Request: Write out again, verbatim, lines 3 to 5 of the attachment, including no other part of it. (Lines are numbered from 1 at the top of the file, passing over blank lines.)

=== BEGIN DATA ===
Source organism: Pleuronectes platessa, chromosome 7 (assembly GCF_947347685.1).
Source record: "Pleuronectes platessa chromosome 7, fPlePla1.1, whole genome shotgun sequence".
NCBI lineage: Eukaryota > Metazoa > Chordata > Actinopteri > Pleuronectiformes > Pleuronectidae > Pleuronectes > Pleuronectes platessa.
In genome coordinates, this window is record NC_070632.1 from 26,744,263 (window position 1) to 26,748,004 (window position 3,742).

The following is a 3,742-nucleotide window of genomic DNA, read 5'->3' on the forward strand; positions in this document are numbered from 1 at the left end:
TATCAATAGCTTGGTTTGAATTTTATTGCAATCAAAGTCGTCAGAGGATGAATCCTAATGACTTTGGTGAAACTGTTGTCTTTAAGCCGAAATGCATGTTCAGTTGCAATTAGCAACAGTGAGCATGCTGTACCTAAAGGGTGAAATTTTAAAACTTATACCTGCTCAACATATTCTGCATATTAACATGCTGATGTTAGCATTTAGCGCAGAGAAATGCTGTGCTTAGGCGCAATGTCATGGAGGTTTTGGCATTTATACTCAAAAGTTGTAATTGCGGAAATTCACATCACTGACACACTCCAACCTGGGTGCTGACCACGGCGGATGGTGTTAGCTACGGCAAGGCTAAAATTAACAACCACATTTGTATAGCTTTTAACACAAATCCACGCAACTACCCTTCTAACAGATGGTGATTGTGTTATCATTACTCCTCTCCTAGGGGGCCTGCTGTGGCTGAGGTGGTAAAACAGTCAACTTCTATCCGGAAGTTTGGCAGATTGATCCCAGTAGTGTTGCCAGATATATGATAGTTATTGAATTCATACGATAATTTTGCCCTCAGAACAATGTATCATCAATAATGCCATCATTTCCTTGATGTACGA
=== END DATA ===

NCBI lineage: Eukaryota > Metazoa > Chordata > Actinopteri > Pleuronectiformes > Pleuronectidae > Pleuronectes > Pleuronectes platessa.
In genome coordinates, this window is record NC_070632.1 from 26,744,263 (window position 1) to 26,748,004 (window position 3,742).

The following is a 3,742-nucleotide window of genomic DNA, read 5'->3' on the forward strand; positions in this document are numbered from 1 at the left end: